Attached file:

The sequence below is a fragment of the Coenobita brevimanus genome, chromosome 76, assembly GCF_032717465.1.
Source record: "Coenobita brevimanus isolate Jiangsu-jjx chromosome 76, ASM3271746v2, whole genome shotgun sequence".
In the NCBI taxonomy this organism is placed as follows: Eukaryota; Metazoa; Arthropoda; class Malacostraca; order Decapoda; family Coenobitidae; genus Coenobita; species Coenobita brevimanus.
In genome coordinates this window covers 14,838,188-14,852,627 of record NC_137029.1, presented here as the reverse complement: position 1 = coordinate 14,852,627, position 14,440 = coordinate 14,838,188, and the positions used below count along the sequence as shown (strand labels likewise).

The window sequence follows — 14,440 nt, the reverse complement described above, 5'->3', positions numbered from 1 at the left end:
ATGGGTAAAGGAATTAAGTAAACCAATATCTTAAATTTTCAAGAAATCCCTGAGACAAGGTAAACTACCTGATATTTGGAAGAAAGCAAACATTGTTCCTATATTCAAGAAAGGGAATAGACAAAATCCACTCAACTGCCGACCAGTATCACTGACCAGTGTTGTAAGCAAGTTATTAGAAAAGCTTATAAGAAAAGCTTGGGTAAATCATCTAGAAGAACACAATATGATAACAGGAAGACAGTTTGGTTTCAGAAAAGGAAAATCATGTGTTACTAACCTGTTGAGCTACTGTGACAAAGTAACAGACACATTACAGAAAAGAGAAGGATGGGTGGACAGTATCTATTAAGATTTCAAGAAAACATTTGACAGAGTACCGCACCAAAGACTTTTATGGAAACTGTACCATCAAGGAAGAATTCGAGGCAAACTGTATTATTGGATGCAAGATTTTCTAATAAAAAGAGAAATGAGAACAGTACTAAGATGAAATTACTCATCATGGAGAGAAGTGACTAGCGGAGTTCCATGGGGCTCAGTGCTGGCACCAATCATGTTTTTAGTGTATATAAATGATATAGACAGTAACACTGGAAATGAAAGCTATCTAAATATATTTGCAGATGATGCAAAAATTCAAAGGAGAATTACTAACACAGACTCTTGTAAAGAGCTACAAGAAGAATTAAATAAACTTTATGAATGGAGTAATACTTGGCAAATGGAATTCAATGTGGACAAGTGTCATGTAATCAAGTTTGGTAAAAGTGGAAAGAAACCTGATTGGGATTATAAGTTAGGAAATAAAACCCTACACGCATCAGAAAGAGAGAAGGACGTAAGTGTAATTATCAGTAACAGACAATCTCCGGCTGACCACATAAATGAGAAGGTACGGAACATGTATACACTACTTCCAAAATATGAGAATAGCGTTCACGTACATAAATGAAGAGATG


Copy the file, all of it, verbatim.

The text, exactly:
The sequence below is a fragment of the Coenobita brevimanus genome, chromosome 76, assembly GCF_032717465.1.
Source record: "Coenobita brevimanus isolate Jiangsu-jjx chromosome 76, ASM3271746v2, whole genome shotgun sequence".
In the NCBI taxonomy this organism is placed as follows: Eukaryota; Metazoa; Arthropoda; class Malacostraca; order Decapoda; family Coenobitidae; genus Coenobita; species Coenobita brevimanus.
In genome coordinates this window covers 14,838,188-14,852,627 of record NC_137029.1, presented here as the reverse complement: position 1 = coordinate 14,852,627, position 14,440 = coordinate 14,838,188, and the positions used below count along the sequence as shown (strand labels likewise).

The window sequence follows — 14,440 nt, the reverse complement described above, 5'->3', positions numbered from 1 at the left end:
ATGGGTAAAGGAATTAAGTAAACCAATATCTTAAATTTTCAAGAAATCCCTGAGACAAGGTAAACTACCTGATATTTGGAAGAAAGCAAACATTGTTCCTATATTCAAGAAAGGGAATAGACAAAATCCACTCAACTGCCGACCAGTATCACTGACCAGTGTTGTAAGCAAGTTATTAGAAAAGCTTATAAGAAAAGCTTGGGTAAATCATCTAGAAGAACACAATATGATAACAGGAAGACAGTTTGGTTTCAGAAAAGGAAAATCATGTGTTACTAACCTGTTGAGCTACTGTGACAAAGTAACAGACACATTACAGAAAAGAGAAGGATGGGTGGACAGTATCTATTAAGATTTCAAGAAAACATTTGACAGAGTACCGCACCAAAGACTTTTATGGAAACTGTACCATCAAGGAAGAATTCGAGGCAAACTGTATTATTGGATGCAAGATTTTCTAATAAAAAGAGAAATGAGAACAGTACTAAGATGAAATTACTCATCATGGAGAGAAGTGACTAGCGGAGTTCCATGGGGCTCAGTGCTGGCACCAATCATGTTTTTAGTGTATATAAATGATATAGACAGTAACACTGGAAATGAAAGCTATCTAAATATATTTGCAGATGATGCAAAAATTCAAAGGAGAATTACTAACACAGACTCTTGTAAAGAGCTACAAGAAGAATTAAATAAACTTTATGAATGGAGTAATACTTGGCAAATGGAATTCAATGTGGACAAGTGTCATGTAATCAAGTTTGGTAAAAGTGGAAAGAAACCTGATTGGGATTATAAGTTAGGAAATAAAACCCTACACGCATCAGAAAGAGAGAAGGACGTAAGTGTAATTATCAGTAACAGACAATCTCCGGCTGACCACATAAATGAGAAGGTACGGAACATGTATACACTACTTCCAAAATATGAGAATAGCGTTCACGTACATAAATGAAGAGATG